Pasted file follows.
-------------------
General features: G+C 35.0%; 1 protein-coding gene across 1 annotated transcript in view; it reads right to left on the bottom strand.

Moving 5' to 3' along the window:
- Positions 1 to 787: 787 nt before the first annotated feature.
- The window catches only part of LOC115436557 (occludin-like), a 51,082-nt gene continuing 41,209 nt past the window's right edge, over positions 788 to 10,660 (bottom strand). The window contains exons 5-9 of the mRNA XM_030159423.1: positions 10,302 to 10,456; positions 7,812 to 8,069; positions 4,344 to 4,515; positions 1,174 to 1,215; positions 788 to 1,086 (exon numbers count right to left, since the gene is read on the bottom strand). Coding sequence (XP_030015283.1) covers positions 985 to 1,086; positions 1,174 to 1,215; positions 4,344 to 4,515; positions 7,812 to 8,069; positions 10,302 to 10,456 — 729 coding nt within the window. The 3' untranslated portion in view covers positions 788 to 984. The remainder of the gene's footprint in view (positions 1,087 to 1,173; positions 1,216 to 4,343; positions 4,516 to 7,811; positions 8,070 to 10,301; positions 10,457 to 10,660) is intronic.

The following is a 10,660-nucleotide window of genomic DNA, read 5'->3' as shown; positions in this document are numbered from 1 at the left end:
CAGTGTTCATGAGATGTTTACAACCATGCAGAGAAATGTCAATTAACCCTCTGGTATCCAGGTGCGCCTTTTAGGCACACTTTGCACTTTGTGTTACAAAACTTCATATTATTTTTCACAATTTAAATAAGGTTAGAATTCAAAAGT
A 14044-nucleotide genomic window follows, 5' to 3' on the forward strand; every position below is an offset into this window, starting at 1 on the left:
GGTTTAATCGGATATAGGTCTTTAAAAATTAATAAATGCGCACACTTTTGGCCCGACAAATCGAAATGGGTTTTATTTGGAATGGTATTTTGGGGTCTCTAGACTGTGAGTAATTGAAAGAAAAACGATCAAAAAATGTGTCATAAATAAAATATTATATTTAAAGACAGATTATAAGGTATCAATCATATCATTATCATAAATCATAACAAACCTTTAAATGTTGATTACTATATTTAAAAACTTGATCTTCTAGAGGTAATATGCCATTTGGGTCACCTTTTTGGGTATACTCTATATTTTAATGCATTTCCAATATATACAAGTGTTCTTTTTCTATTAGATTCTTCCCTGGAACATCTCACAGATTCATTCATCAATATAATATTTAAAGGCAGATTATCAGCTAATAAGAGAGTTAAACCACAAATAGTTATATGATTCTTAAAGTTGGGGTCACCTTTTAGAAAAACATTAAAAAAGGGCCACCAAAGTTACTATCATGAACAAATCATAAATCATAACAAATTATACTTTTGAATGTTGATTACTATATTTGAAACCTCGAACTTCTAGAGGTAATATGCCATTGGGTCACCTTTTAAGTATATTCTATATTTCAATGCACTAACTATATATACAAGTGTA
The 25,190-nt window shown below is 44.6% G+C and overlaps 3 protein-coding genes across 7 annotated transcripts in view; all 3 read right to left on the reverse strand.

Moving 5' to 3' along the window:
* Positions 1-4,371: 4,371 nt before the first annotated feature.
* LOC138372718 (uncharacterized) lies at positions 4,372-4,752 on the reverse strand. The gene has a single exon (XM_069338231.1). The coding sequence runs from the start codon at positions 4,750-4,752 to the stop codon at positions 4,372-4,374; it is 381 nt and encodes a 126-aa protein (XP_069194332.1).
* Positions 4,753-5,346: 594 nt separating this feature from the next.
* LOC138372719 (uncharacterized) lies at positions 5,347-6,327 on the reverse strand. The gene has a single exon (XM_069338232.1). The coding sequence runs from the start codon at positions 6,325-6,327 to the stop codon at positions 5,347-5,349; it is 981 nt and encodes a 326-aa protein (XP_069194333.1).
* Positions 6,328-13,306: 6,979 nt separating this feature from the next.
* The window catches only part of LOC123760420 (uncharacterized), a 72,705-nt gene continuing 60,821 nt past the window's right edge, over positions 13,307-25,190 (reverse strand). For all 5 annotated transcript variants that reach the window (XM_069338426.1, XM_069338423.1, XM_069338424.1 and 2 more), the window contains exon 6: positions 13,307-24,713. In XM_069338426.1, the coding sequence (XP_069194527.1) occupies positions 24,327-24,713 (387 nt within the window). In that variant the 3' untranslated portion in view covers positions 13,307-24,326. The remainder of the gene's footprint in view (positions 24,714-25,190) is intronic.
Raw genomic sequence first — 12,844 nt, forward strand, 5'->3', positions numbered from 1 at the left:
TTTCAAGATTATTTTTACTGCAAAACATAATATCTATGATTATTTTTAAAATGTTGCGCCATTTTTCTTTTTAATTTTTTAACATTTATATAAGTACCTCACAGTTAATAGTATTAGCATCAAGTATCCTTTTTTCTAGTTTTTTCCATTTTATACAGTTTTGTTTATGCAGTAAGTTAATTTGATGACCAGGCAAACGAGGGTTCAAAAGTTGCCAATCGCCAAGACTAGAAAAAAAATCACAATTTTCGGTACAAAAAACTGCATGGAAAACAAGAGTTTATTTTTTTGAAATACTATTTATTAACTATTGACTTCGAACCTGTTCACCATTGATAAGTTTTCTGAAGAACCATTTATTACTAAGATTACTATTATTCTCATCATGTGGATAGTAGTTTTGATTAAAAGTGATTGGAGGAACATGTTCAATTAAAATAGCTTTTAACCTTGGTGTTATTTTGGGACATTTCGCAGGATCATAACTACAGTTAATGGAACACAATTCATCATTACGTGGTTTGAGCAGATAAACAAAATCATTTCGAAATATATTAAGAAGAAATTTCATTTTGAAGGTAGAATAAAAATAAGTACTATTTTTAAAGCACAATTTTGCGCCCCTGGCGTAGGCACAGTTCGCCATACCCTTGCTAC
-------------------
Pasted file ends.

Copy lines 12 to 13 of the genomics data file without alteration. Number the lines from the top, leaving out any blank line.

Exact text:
* LOC138372718 (uncharacterized) lies at positions 4,372-4,752 on the reverse strand. The gene has a single exon (XM_069338231.1). The coding sequence runs from the start codon at positions 4,750-4,752 to the stop codon at positions 4,372-4,374; it is 381 nt and encodes a 126-aa protein (XP_069194332.1).
* Positions 4,753-5,346: 594 nt separating this feature from the next.